From Sarah, With Joy

Writer querying two novels and some other word babies. I tend to effervesce.

New post every Monday

Monday, March 11, 2013

What Gets You Reading Outside Your Genre?

I think we all have a nice set of adjectives we use to describe ourselves as readers: eclectic, voracious, avid. We can't help ourselves. I think most of us go from George Elliot to John Green to Jeffery Eugenides to Terry Pratchett without too much hesitation. Yes, we have our favorites that we go back to time and time again, and the genre where we're most comfortable, but I think most of us enjoy the occasional foray into other territory.


But today, when I say outside your genre, I'm talking really outside your genre.

My local library has two floors. Ground floor, we've got the adult fiction right up front, and science fiction and fantasy on the wall behind that. To the left is the wish-it-was-bigger young adult section. You walk through a door and there's a big room for the kids books. Then in the basement is all the non-fiction.

I've been in the basement maybe twice. Which is not much, especially considering how often I am at that library. Almost every time I leave I have something from adult, young adult, and kids, but I never go downstairs.

This is what I'm talking about. What would get readers like me to the downstairs books? I think I need to ponder this further before I have any good answers, which is why I'm asking you. And here's why I think it's important: for books to really break out, really get BIG, it needs to draw readers from every part of the book store. And it's fair to say we all want to reach as many readers as possible, right?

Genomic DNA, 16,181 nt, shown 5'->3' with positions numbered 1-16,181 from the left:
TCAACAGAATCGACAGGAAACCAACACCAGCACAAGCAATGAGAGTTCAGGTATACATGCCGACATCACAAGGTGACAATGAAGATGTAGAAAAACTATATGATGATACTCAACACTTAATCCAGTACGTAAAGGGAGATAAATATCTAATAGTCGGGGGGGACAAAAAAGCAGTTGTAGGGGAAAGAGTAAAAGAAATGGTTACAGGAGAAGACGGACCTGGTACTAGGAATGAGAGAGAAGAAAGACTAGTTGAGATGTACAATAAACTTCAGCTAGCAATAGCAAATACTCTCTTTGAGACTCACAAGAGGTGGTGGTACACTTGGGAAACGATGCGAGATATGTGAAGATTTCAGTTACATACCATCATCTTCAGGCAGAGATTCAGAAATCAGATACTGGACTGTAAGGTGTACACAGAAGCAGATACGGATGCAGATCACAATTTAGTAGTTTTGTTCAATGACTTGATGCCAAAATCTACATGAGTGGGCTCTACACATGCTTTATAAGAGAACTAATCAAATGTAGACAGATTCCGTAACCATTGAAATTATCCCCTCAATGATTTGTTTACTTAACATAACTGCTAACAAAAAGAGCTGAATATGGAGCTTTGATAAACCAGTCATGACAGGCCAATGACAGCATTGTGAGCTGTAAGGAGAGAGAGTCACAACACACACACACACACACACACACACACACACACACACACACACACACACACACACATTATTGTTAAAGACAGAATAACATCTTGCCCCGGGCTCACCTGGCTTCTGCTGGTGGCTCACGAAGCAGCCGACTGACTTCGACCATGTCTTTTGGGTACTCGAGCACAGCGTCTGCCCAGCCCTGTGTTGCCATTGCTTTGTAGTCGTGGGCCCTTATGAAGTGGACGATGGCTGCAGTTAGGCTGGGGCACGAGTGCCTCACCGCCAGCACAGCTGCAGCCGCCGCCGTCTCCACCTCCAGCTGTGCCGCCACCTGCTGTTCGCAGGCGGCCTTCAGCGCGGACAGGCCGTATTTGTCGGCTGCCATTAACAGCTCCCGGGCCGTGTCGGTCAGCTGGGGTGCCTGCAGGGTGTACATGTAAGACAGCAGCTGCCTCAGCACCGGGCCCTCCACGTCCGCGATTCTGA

I think the last non-fiction book I read was Bird by Bird by Anne Lammot because 1) it was recommended by my trusty book recomenderer, and 2) it was directly applicable to me. Those are the best answers I've come up with so far for why fiction readers would delve into the non-fiction section. What others can you think of?

And I know there are plenty of those who generally only read non-fiction. Heck, I work at Barnes and Noble and that's an answer I've gotten from plenty of my co-workers when I ask about their favorite books. Only about half of the books on the staff recommendations shelf are novels. Like I said, I'm starting to come up with reasons for fiction readers to go to non-fiction, but what about vice versa? So for you non-fiction readers out there, what was the last novel you read and what made you pick it up?

I also know that there are plenty of people who only read mysteries or Pulitzer winners or books written in the 1800's (I wouldn't blame you). That's totally cool to read this way, but what makes you pick up the rare book outside your main category?

Leave your thoughts in the comments! Let me know the last "outside" book you read, and why you read it. I'm anxious to get some more ideas about this :)

Sarah Allen

7 comments:

  1. I'm an avid reader and writer of nonfiction. But I do read a novel once every 4-5 books. I like novels, just not as much as nonfiction. The last one I read was Barbara Kingsolver's "Flight Behavior" and before that "The Round House". But now I'm back to nonfiction, "My Detachment" by Tracy Kidder (amazing writer). I think, no matter the genre of writing you explore, it's good to keep learning and reading from all kinds of books.

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  2. I usually love paranormal but the desire to read a new author or an Indie one has helped me out of my reading box.

    Hugs and chocolate,